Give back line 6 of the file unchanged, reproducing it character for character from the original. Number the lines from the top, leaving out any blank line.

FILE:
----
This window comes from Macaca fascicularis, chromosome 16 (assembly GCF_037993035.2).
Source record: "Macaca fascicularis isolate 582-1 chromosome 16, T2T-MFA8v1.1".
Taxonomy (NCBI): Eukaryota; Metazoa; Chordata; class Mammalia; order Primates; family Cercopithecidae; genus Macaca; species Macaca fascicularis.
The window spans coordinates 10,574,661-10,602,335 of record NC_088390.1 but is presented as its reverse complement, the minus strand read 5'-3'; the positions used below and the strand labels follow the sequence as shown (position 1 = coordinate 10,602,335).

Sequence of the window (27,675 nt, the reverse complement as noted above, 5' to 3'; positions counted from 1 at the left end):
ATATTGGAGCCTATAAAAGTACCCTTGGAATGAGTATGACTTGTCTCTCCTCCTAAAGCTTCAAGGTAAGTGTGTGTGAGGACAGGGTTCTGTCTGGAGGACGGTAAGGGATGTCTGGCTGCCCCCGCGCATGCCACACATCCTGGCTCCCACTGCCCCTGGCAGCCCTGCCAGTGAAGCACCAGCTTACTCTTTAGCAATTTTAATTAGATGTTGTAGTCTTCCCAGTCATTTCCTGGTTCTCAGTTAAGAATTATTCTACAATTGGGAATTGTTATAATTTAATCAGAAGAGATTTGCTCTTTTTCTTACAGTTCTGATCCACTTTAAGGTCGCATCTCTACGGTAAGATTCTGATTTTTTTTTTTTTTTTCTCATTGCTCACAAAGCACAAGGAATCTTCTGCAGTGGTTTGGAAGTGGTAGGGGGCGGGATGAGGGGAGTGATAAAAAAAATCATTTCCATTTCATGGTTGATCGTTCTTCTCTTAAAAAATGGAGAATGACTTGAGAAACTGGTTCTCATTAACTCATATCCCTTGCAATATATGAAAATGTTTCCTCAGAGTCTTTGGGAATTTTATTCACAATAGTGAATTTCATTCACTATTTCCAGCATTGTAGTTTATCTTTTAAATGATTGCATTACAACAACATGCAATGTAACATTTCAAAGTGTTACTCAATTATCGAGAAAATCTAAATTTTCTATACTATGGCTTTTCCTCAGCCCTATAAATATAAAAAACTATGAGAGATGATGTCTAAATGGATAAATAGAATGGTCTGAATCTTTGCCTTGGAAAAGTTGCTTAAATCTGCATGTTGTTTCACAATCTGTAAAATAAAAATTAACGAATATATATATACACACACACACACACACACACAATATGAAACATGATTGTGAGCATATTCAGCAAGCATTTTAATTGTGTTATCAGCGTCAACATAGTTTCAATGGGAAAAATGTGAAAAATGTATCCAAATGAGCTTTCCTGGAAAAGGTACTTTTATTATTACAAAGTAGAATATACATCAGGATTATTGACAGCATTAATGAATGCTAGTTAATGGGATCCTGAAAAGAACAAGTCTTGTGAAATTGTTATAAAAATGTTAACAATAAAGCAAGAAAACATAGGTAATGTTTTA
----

ATATTGGAGCCTATAAAAGTACCCTTGGAATGAGTATGACTTGTCTCTCCTCCTAAAGCTTCAAGGTAAGTGTGTGTGAGGACAGGGTTCTGTCTGGAGGACGGTAAGGGATGTCTGGCTGCCCCCGCGCATGCCACACATCCTGGCTCCCACTGCCCCTGGCAGCCCTGCCAGTGAAGCACCAGCTTACTCTTTAGCAATTTTAATTAGATGTTGTAGTCTTCCCAGTCATTTCCTGGTTCTCAGTTAAGAATTATTCTACAATTGGGAATTGTTATAATTTAATCAGAAGAGATTTGCTCTTTTTCTTACAGTTCTGATCCACTTTAAGGTCGCATCTCTACGGTAAGATTCTGATTTTTTTTTTTTTTTTCTCATTGCTCACAAAGCACAAGGAATCTTCTGCAGTGGTTTGGAAGTGGTAGGGGGCGGGATGAGGGGAGTGATAAAAAAAATCATTTCCATTTCATGGTTGATCGTTCTTCTCTTAAAAAATGGAGAATGACTTGAGAAACTGGTTCTCATTAACTCATATCCCTTGCAATATATGAAAATGTTTCCTCAGAGTCTTTGGGAATTTTATTCACAATAGTGAATTTCATTCACTATTTCCAGCATTGTAGTTTATCTTTTAAATGATTGCATTACAACAACATGCAATGTAACATTTCAAAGTGTTACTCAATTATCGAGAAAATCTAAATTTTCTATACTATGGCTTTTCCTCAGCCCTATAAATATAAAAAACTATGAGAGATGATGTCTAAATGGATAAATAGAATGGTCTGAATCTTTGCCTTGGAAAAGTTGCTTAAATCTGCATGTTGTTTCACAATCTGTAAAATAAAAATTAACGAATATATATATACACACACACACACACACACACAATATGAAACATGATTGTGAGCATATTCAGCAAGCATTTTAATTGTGTTATCAGCGTCAACATAGTTTCAATGGGAAAAATGTGAAAAATGTATCCAAATGAGCTTTCCTGGAAAAGGTACTTTTATTATTACAAAGTAGAATATACATCAGGATTATTGACAGCATTAATGAATGCTAGTTAATGGGATCCTGAAAAGAACAAGTCTTGTGAAATTGTTATAAAAATGTTAACAATAAAGCAAGAAAACATAGGTAATGTTTTA